Only then can we figure out what kind of time we in fact had, and whether it was “worth it”, whether it enriched the predominant narrative arc of our lives, reinforce the plot of said arc, introduced any new characters, tied off any subplots, fleshed out any back stories, resolved any cliffhangers, addressed any beefs, etc…

Now, finally, there can be an answer to the most basic of questions: did I have a good time? Exactly how much of a good time did I have? Where in the party was the worst time had?
How is it possible to define what kind of time was had?
A single party can be mapped in a variety of ways.
One can interview every attendee for their impressions or opinions of the party’s quality. The opinions are then averaged together to discover the type of party (“it sucked” + “it rocked” = “it was ok, I guess”)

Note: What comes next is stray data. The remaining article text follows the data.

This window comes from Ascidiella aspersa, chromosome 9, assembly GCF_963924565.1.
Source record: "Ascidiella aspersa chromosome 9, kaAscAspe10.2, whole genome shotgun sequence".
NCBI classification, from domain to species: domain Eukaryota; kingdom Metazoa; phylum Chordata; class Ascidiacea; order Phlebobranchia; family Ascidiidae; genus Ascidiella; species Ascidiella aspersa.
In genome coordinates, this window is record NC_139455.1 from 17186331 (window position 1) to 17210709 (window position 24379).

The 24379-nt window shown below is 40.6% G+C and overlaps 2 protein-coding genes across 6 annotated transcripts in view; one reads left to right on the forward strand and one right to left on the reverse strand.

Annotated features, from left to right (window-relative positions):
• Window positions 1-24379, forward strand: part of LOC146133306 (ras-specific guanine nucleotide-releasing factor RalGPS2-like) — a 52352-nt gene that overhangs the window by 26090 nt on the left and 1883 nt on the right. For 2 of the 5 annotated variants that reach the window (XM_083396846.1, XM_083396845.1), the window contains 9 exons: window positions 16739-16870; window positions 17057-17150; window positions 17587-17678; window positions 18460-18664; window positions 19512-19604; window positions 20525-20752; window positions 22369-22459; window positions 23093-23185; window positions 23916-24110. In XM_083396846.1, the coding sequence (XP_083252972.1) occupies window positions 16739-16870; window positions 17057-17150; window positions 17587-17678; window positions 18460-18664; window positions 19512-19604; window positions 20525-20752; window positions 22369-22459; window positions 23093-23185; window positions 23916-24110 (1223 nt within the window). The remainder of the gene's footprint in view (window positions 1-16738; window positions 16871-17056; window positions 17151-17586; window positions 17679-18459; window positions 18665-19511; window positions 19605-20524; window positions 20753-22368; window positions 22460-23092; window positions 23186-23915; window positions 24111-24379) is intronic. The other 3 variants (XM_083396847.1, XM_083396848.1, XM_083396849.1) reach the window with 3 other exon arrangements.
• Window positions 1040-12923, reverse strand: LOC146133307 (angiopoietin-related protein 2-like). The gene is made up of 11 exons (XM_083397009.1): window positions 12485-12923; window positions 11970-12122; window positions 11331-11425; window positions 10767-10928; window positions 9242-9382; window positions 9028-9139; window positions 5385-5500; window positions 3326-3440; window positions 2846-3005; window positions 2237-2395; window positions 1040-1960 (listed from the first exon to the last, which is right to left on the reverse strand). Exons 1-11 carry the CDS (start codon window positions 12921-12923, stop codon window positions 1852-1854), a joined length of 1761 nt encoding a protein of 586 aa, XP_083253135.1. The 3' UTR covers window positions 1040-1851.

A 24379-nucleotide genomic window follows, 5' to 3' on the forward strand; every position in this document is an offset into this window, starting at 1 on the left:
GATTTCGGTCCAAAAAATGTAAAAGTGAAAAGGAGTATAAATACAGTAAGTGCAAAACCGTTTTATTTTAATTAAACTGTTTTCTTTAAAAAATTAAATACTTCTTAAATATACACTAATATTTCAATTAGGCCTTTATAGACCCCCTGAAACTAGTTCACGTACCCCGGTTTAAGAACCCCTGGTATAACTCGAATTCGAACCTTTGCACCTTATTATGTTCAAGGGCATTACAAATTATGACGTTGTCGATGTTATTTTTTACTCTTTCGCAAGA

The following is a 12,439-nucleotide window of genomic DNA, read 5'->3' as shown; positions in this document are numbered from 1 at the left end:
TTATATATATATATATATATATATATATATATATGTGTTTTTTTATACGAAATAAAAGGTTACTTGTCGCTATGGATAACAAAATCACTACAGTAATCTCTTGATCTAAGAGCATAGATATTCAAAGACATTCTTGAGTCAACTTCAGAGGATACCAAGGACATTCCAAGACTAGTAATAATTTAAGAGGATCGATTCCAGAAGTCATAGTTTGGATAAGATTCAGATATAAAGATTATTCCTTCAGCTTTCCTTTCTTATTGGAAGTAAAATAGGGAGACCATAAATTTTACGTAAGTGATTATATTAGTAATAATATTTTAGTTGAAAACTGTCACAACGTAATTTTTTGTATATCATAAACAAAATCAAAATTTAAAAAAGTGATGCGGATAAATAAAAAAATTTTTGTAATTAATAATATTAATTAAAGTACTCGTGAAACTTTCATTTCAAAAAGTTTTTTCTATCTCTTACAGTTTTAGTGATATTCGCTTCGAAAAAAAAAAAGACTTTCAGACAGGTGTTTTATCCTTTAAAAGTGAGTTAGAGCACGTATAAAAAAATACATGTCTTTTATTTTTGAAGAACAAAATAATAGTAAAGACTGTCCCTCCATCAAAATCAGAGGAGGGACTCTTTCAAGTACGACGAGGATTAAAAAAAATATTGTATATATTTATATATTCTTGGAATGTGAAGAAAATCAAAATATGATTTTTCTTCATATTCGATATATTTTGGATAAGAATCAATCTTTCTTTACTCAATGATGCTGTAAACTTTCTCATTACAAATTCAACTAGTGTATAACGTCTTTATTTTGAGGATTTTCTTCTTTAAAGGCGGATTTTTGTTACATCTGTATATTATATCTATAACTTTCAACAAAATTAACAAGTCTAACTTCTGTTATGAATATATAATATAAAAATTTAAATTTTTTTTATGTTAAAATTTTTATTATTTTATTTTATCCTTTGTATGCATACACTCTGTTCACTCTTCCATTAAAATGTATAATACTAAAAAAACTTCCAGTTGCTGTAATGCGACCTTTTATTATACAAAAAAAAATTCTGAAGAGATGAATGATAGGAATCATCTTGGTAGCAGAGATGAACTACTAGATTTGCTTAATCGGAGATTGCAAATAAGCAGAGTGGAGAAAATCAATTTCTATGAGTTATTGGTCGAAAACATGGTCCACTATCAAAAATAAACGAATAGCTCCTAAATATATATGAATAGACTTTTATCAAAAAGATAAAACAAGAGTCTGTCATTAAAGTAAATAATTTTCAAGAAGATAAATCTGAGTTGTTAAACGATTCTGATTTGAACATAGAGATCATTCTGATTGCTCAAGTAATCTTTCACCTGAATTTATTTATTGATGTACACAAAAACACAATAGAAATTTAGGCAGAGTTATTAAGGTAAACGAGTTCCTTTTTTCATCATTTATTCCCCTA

This is very time consuming, and by the time the analysis is finished there will undoubtedly have been another party that requires analysis, creating a massive inescapable backlog.
One can simply interview the most socially prominent person about how the party went, trusting social mores to define the most relevant opinion, but there is a good chance this result will be horribly biased or insane.